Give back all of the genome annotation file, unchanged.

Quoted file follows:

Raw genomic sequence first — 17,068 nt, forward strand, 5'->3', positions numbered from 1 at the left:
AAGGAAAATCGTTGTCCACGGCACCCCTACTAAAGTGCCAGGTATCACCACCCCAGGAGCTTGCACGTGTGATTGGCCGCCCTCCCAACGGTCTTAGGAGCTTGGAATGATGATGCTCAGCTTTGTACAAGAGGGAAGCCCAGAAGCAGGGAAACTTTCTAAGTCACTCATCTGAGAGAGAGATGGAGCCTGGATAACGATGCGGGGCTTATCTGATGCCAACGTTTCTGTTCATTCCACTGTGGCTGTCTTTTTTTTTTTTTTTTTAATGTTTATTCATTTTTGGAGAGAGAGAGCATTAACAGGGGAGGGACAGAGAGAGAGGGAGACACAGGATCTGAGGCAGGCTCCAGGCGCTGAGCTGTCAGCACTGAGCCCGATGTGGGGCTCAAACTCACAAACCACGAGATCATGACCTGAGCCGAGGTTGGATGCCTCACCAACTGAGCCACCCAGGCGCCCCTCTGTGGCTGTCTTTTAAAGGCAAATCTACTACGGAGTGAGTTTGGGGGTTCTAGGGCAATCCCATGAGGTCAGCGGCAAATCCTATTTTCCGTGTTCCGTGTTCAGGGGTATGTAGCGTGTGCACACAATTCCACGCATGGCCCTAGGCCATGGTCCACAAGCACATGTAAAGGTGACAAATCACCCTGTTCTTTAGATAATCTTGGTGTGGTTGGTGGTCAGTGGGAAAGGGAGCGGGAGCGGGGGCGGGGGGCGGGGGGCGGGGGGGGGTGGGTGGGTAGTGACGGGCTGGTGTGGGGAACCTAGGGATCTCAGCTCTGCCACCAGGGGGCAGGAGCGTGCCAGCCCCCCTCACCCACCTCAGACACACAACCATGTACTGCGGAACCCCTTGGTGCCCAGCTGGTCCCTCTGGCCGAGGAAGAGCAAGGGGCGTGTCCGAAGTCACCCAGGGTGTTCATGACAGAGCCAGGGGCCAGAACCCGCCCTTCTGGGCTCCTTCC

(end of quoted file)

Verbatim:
Raw genomic sequence first — 17,068 nt, forward strand, 5'->3', positions numbered from 1 at the left:
AAGGAAAATCGTTGTCCACGGCACCCCTACTAAAGTGCCAGGTATCACCACCCCAGGAGCTTGCACGTGTGATTGGCCGCCCTCCCAACGGTCTTAGGAGCTTGGAATGATGATGCTCAGCTTTGTACAAGAGGGAAGCCCAGAAGCAGGGAAACTTTCTAAGTCACTCATCTGAGAGAGAGATGGAGCCTGGATAACGATGCGGGGCTTATCTGATGCCAACGTTTCTGTTCATTCCACTGTGGCTGTCTTTTTTTTTTTTTTTTTAATGTTTATTCATTTTTGGAGAGAGAGAGCATTAACAGGGGAGGGACAGAGAGAGAGGGAGACACAGGATCTGAGGCAGGCTCCAGGCGCTGAGCTGTCAGCACTGAGCCCGATGTGGGGCTCAAACTCACAAACCACGAGATCATGACCTGAGCCGAGGTTGGATGCCTCACCAACTGAGCCACCCAGGCGCCCCTCTGTGGCTGTCTTTTAAAGGCAAATCTACTACGGAGTGAGTTTGGGGGTTCTAGGGCAATCCCATGAGGTCAGCGGCAAATCCTATTTTCCGTGTTCCGTGTTCAGGGGTATGTAGCGTGTGCACACAATTCCACGCATGGCCCTAGGCCATGGTCCACAAGCACATGTAAAGGTGACAAATCACCCTGTTCTTTAGATAATCTTGGTGTGGTTGGTGGTCAGTGGGAAAGGGAGCGGGAGCGGGGGCGGGGGGCGGGGGGCGGGGGGGGGTGGGTGGGTAGTGACGGGCTGGTGTGGGGAACCTAGGGATCTCAGCTCTGCCACCAGGGGGCAGGAGCGTGCCAGCCCCCCTCACCCACCTCAGACACACAACCATGTACTGCGGAACCCCTTGGTGCCCAGCTGGTCCCTCTGGCCGAGGAAGAGCAAGGGGCGTGTCCGAAGTCACCCAGGGTGTTCATGACAGAGCCAGGGGCCAGAACCCGCCCTTCTGGGCTCCTTCC